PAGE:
John Chakalos and Linda Carman: Motive and Opportunity

This is Part Three of a three part series.

In October of 2016, about a month after he was plucked from a life raft after a week at sea, Nathan Carman walked into the private memorial service he’d organized to honor his mother, Linda Carman.

Linda had been on Nathan’s fishing boat when it sank, and though Nathan apparently survived the freak accident, Linda or her body were never recovered. Authorities deemed the amount of time and conditions out there in the open ocean beyond the point of survivability, and so she was presumed dead. As such, Nathan wanted to honor his mother.

Notably missing from the private service, though, were Linda Carman’s three sisters –  Valerie Santilli, Elaine Chakalos, and Charlene Gallagher. It was publicly obvious that something wasn’t right. The relationship between Nathan Carman and his aunts was not a good one.

Soon it would be abundantly clear how and what the aunts thought about their nephew. They believed he was a murderer driven by greed for the family fortune.

If you haven’t already, begin with parts 1 and 2 of this story. This is the final part of a three-part mini-series covering the cases of John Chakalos and Linda Carman on Dark Downeast.

Part 1: Murdered at Home and Missing at Sea

Part 2: Unseaworthy

Estate and Inheritance

According to a will filed in the probate division of New Hampshire’s 8th Circuit Court, the estate of John Chakalos was worth more than $42 million. It was left to his four daughters when he was killed by way of the Chakalos Family Dynasty Trust. This trust would distribute John’s assets to the individual trusts in each of his four daughter’s names. Among the financial assets were pieces of property that John owned, including his estate in West Chesterfield, New Hampshire. That home was intended to be left to Linda Carman.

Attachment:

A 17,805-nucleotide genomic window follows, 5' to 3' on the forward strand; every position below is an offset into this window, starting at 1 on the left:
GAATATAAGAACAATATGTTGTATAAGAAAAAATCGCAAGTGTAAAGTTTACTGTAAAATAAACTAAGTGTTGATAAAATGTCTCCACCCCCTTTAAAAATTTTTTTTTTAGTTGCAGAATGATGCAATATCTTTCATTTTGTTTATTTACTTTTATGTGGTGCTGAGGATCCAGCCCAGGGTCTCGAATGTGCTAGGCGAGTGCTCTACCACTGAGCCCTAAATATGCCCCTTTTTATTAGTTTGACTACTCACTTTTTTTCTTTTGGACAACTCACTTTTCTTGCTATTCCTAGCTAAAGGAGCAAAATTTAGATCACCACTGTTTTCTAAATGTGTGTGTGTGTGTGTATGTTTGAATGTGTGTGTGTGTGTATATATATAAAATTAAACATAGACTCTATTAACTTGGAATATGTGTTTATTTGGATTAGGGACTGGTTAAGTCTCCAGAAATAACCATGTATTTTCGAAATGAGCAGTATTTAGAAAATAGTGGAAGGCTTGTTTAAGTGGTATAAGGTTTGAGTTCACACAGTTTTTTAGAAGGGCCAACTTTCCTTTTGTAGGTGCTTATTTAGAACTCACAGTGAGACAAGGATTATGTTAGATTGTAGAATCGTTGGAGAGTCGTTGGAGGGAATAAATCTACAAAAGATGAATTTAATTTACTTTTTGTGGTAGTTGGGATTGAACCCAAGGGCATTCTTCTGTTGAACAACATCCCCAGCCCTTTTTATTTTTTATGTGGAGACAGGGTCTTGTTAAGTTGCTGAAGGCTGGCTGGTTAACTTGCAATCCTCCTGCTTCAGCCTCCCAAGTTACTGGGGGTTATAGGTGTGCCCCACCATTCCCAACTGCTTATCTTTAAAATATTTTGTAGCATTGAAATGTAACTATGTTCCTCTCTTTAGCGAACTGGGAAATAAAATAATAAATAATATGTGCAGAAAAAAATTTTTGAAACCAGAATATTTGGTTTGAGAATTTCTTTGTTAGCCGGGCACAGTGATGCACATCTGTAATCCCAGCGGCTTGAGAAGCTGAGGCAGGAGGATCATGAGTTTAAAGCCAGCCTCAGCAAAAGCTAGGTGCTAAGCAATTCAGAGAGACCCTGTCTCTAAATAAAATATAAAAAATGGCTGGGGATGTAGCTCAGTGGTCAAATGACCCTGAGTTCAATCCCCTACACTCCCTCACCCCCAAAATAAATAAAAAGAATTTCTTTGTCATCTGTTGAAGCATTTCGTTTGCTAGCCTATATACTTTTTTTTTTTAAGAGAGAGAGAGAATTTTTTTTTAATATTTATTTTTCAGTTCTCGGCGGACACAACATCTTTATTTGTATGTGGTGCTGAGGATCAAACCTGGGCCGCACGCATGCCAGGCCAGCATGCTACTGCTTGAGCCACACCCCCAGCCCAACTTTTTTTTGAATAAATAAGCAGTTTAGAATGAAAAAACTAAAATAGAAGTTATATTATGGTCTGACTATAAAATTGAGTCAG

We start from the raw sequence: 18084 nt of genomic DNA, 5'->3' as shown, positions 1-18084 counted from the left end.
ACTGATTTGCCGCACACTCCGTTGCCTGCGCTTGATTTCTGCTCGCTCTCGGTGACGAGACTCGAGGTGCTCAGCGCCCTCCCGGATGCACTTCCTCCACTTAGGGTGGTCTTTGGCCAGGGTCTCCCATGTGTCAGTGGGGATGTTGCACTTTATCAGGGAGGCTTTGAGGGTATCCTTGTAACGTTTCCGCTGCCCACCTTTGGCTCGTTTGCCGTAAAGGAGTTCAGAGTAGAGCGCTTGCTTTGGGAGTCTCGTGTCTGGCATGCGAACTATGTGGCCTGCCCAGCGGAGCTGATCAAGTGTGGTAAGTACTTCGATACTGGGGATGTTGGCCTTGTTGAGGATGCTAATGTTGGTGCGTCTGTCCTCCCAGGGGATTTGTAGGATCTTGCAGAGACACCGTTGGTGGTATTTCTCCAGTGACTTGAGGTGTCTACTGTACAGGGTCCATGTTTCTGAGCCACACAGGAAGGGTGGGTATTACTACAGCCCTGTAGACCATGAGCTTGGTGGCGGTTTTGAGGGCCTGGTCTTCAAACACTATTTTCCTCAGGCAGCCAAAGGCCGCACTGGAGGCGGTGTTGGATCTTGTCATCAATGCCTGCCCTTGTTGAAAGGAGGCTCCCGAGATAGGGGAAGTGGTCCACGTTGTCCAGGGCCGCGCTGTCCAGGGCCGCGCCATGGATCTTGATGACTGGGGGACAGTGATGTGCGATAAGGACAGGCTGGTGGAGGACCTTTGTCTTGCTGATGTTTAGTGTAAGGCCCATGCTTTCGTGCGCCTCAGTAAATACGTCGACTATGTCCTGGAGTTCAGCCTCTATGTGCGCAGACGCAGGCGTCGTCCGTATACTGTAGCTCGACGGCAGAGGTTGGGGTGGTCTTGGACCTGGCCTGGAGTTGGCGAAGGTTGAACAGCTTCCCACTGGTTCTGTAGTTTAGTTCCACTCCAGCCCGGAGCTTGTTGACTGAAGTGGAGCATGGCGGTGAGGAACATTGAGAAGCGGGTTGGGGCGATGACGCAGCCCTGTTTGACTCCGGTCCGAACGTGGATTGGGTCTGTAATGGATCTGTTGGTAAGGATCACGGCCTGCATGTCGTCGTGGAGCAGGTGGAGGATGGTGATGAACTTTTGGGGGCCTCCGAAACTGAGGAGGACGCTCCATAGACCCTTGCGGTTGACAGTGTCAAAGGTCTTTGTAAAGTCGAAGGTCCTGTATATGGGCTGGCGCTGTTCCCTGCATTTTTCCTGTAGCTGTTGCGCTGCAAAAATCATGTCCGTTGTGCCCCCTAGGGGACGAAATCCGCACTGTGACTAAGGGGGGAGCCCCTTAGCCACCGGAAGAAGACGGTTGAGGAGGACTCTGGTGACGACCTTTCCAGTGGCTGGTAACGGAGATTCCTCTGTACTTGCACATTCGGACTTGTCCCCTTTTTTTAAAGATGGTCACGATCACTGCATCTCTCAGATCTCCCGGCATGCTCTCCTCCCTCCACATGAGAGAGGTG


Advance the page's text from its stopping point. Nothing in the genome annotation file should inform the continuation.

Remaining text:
Each of the Chakalos daughters had some control over beneficiaries of their trusts. Linda, with encouragement from her father before he was killed, named Nathan as the beneficiary of hers.

The probate court settlement meeting for the estate of John Chakalos was scheduled for the week following the disappearance of the Chicken Pox with Nathan and Linda aboard. If Linda was not present at the settlement meeting, the home once belonging to John Chakalos would likely be given to Nathan as he was the beneficiary of his mother’s trust.